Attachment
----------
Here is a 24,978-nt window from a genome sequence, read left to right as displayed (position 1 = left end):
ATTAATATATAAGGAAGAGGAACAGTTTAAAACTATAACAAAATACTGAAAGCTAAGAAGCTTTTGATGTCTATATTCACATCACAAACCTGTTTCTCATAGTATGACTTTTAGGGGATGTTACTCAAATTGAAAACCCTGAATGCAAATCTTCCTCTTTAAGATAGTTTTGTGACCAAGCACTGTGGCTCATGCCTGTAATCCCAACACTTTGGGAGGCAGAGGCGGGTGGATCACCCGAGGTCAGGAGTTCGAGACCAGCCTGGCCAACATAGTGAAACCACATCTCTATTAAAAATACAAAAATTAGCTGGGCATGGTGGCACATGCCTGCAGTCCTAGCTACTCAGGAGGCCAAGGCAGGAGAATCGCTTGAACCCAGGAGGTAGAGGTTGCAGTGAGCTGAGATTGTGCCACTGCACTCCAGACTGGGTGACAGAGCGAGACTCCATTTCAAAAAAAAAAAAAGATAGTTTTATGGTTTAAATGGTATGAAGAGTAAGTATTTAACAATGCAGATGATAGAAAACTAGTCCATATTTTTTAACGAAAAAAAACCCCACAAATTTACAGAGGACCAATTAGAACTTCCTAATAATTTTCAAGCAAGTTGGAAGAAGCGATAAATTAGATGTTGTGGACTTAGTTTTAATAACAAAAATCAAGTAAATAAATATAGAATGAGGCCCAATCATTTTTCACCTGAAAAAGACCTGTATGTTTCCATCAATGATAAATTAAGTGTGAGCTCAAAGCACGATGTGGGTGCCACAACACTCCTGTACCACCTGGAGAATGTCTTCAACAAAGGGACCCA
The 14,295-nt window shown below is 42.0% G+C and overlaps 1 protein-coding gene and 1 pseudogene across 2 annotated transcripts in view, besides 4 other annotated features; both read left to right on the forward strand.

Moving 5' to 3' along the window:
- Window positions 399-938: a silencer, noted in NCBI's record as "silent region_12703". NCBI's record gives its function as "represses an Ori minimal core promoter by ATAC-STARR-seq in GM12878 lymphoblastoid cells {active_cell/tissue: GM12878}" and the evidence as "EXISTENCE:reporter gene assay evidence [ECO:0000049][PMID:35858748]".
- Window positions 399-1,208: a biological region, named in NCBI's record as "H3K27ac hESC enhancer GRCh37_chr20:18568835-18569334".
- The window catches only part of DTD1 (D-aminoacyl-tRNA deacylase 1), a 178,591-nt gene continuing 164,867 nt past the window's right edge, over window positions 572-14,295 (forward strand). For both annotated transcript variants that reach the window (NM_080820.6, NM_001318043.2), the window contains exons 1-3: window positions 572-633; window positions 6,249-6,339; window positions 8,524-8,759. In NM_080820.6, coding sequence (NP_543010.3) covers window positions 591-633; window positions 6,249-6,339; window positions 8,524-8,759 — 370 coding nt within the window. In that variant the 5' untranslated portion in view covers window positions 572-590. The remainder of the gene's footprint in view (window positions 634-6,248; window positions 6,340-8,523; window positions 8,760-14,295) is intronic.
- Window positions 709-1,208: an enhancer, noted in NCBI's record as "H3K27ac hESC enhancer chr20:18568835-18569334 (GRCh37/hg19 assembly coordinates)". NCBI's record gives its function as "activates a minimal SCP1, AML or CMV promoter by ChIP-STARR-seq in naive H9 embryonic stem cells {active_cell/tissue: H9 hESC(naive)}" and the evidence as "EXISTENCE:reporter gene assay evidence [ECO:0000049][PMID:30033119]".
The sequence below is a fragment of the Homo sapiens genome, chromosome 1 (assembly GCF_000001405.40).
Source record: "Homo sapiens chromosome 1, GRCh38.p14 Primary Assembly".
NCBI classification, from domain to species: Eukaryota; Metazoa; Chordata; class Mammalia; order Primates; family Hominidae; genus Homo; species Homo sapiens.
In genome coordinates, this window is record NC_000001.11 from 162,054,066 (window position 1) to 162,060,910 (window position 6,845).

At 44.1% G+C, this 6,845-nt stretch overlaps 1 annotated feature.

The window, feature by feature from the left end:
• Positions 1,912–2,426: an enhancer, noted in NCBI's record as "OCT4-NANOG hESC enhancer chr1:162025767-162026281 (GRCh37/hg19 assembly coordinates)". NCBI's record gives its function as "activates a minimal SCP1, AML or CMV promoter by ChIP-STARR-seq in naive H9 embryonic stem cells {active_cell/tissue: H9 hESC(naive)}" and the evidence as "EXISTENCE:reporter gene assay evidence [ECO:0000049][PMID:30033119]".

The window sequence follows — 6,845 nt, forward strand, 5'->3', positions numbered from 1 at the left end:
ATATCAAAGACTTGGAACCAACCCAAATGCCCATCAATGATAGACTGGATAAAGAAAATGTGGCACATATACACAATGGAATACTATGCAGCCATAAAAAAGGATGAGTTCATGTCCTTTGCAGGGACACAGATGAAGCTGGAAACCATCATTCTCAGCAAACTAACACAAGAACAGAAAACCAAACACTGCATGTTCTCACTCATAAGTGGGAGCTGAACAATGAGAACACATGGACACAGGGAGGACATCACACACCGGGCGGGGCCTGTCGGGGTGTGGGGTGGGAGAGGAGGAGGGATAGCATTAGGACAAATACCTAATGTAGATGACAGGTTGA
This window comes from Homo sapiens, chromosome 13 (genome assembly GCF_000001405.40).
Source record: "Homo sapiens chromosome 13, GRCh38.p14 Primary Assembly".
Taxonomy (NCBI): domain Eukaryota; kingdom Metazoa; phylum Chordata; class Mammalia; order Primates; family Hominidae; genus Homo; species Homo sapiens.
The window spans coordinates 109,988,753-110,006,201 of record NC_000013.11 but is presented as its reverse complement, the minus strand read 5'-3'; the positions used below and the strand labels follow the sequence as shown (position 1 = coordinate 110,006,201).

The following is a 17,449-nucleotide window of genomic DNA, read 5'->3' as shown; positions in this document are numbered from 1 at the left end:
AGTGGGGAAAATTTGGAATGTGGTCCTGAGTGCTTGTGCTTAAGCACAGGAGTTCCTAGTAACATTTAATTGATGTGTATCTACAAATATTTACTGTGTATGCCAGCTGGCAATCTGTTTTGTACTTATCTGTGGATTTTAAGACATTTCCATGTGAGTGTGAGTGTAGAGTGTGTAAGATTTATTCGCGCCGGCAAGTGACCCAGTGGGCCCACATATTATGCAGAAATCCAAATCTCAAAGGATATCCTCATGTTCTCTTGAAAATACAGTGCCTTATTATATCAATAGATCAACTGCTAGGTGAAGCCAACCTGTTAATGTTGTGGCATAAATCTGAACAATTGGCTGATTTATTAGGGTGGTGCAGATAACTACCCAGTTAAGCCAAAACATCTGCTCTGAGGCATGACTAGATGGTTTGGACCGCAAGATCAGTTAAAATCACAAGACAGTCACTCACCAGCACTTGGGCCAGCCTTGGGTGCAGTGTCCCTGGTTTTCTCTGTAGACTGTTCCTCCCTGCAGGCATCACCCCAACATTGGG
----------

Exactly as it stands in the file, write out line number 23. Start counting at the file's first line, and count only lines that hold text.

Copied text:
AGTGGGGAAAATTTGGAATGTGGTCCTGAGTGCTTGTGCTTAAGCACAGGAGTTCCTAGTAACATTTAATTGATGTGTATCTACAAATATTTACTGTGTATGCCAGCTGGCAATCTGTTTTGTACTTATCTGTGGATTTTAAGACATTTCCATGTGAGTGTGAGTGTAGAGTGTGTAAGATTTATTCGCGCCGGCAAGTGACCCAGTGGGCCCACATATTATGCAGAAATCCAAATCTCAAAGGATATCCTCATGTTCTCTTGAAAATACAGTGCCTTATTATATCAATAGATCAACTGCTAGGTGAAGCCAACCTGTTAATGTTGTGGCATAAATCTGAACAATTGGCTGATTTATTAGGGTGGTGCAGATAACTACCCAGTTAAGCCAAAACATCTGCTCTGAGGCATGACTAGATGGTTTGGACCGCAAGATCAGTTAAAATCACAAGACAGTCACTCACCAGCACTTGGGCCAGCCTTGGGTGCAGTGTCCCTGGTTTTCTCTGTAGACTGTTCCTCCCTGCAGGCATCACCCCAACATTGGG